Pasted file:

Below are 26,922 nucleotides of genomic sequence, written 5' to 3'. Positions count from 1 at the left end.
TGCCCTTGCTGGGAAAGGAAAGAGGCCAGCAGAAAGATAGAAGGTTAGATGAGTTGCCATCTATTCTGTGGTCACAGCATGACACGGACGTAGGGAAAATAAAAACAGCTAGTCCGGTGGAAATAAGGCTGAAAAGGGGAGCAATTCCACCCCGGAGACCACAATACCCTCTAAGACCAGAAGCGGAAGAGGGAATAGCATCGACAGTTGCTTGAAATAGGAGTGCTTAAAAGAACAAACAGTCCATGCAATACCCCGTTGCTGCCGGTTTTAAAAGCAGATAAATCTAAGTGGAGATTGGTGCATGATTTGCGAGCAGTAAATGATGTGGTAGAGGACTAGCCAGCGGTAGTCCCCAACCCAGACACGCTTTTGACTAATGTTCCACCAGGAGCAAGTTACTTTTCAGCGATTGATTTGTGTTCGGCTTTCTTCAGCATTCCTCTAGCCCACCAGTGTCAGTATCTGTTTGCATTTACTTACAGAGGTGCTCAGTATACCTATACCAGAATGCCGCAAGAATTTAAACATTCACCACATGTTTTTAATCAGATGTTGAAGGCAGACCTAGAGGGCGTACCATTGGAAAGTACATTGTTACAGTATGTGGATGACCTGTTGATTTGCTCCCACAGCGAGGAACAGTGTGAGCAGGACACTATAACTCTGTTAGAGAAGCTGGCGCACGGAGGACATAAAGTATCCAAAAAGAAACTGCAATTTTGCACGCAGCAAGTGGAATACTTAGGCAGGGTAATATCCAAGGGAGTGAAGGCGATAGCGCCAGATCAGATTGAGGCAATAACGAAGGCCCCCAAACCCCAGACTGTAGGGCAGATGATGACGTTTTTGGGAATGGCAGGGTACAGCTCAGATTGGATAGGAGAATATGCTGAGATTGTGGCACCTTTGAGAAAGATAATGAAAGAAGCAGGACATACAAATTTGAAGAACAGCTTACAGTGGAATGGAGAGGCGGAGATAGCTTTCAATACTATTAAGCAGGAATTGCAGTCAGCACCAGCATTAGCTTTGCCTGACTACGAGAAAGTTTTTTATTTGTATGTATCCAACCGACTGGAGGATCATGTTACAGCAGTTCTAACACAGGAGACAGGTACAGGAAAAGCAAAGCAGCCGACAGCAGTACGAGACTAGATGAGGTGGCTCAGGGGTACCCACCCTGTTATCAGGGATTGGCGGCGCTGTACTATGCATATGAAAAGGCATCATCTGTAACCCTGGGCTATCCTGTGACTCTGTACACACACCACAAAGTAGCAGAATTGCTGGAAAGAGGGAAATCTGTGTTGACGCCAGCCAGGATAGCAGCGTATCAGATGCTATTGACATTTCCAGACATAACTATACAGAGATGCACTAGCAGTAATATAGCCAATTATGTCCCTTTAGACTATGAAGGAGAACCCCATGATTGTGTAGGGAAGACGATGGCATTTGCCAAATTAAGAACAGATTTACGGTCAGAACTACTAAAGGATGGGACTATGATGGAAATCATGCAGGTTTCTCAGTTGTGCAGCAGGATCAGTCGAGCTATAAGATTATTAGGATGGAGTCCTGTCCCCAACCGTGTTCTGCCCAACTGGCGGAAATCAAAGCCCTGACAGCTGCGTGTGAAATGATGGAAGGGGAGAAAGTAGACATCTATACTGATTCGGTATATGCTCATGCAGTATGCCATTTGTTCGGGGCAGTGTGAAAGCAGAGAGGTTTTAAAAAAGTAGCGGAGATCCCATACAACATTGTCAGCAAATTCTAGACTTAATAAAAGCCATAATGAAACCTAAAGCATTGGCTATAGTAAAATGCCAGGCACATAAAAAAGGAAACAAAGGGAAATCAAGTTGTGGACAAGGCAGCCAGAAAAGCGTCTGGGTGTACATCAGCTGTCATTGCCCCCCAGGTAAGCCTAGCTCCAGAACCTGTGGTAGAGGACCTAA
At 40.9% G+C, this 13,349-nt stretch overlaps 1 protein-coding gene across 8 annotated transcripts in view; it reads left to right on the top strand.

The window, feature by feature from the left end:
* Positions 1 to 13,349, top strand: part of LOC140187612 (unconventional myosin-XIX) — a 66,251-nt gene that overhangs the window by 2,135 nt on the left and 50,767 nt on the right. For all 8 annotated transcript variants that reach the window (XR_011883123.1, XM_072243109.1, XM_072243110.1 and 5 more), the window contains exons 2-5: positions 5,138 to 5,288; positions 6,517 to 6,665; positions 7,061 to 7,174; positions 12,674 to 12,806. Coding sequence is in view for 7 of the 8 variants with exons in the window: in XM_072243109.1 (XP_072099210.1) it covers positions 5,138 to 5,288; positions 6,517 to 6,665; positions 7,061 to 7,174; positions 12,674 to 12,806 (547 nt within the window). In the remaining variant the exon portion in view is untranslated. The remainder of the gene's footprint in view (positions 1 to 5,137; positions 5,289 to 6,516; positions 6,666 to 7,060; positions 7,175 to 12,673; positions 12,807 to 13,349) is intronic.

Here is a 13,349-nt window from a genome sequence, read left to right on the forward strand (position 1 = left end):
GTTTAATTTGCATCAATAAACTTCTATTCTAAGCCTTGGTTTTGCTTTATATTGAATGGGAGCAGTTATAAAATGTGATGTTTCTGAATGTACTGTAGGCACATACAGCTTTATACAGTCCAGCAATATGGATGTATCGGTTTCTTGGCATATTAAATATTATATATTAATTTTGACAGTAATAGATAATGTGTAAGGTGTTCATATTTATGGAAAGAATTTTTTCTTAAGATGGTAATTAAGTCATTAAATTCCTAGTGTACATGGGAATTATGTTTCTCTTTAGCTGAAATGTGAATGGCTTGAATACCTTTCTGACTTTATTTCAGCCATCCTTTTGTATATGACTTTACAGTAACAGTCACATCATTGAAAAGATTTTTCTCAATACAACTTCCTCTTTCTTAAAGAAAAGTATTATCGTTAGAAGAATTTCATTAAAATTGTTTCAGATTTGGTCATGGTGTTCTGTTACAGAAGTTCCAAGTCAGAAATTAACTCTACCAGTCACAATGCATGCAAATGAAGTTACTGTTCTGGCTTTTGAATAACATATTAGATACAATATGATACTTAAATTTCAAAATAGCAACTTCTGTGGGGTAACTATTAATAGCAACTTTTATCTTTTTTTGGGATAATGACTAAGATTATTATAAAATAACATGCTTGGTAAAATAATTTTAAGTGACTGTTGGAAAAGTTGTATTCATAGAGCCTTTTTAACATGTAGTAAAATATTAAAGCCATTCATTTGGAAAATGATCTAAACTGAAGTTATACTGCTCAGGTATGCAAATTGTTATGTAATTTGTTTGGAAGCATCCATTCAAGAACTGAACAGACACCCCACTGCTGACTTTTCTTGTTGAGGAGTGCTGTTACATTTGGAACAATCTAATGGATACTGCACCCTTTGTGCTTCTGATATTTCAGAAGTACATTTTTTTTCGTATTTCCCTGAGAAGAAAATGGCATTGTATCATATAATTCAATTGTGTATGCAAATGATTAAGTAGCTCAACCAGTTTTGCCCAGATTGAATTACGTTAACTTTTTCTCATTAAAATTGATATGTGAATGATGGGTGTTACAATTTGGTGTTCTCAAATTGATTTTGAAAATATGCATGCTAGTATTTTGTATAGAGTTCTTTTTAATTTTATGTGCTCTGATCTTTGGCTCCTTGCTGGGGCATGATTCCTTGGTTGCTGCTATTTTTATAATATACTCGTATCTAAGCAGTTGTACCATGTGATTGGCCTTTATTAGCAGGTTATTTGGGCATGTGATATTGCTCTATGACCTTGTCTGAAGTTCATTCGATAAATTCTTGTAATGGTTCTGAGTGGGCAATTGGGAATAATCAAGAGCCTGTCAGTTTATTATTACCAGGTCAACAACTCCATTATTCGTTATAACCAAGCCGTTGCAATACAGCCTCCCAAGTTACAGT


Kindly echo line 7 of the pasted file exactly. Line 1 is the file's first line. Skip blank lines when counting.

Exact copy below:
GTTTAATTTGCATCAATAAACTTCTATTCTAAGCCTTGGTTTTGCTTTATATTGAATGGGAGCAGTTATAAAATGTGATGTTTCTGAATGTACTGTAGGCACATACAGCTTTATACAGTCCAGCAATATGGATGTATCGGTTTCTTGGCATATTAAATATTATATATTAATTTTGACAGTAATAGATAATGTGTAAGGTGTTCATATTTATGGAAAGAATTTTTTCTTAAGATGGTAATTAAGTCATTAAATTCCTAGTGTACATGGGAATTATGTTTCTCTTTAGCTGAAATGTGAATGGCTTGAATACCTTTCTGACTTTATTTCAGCCATCCTTTTGTATATGACTTTACAGTAACAGTCACATCATTGAAAAGATTTTTCTCAATACAACTTCCTCTTTCTTAAAGAAAAGTATTATCGTTAGAAGAATTTCATTAAAATTGTTTCAGATTTGGTCATGGTGTTCTGTTACAGAAGTTCCAAGTCAGAAATTAACTCTACCAGTCACAATGCATGCAAATGAAGTTACTGTTCTGGCTTTTGAATAACATATTAGATACAATATGATACTTAAATTTCAAAATAGCAACTTCTGTGGGGTAACTATTAATAGCAACTTTTATCTTTTTTTGGGATAATGACTAAGATTATTATAAAATAACATGCTTGGTAAAATAATTTTAAGTGACTGTTGGAAAAGTTGTATTCATAGAGCCTTTTTAACATGTAGTAAAATATTAAAGCCATTCATTTGGAAAATGATCTAAACTGAAGTTATACTGCTCAGGTATGCAAATTGTTATGTAATTTGTTTGGAAGCATCCATTCAAGAACTGAACAGACACCCCACTGCTGACTTTTCTTGTTGAGGAGTGCTGTTACATTTGGAACAATCTAATGGATACTGCACCCTTTGTGCTTCTGATATTTCAGAAGTACATTTTTTTTCGTATTTCCCTGAGAAGAAAATGGCATTGTATCATATAATTCAATTGTGTATGCAAATGATTAAGTAGCTCAACCAGTTTTGCCCAGATTGAATTACGTTAACTTTTTCTCATTAAAATTGATATGTGAATGATGGGTGTTACAATTTGGTGTTCTCAAATTGATTTTGAAAATATGCATGCTAGTATTTTGTATAGAGTTCTTTTTAATTTTATGTGCTCTGATCTTTGGCTCCTTGCTGGGGCATGATTCCTTGGTTGCTGCTATTTTTATAATATACTCGTATCTAAGCAGTTGTACCATGTGATTGGCCTTTATTAGCAGGTTATTTGGGCATGTGATATTGCTCTATGACCTTGTCTGAAGTTCATTCGATAAATTCTTGTAATGGTTCTGAGTGGGCAATTGGGAATAATCAAGAGCCTGTCAGTTTATTATTACCAGGTCAACAACTCCATTATTCGTTATAACCAAGCCGTTGCAATACAGCCTCCCAAGTTACAGT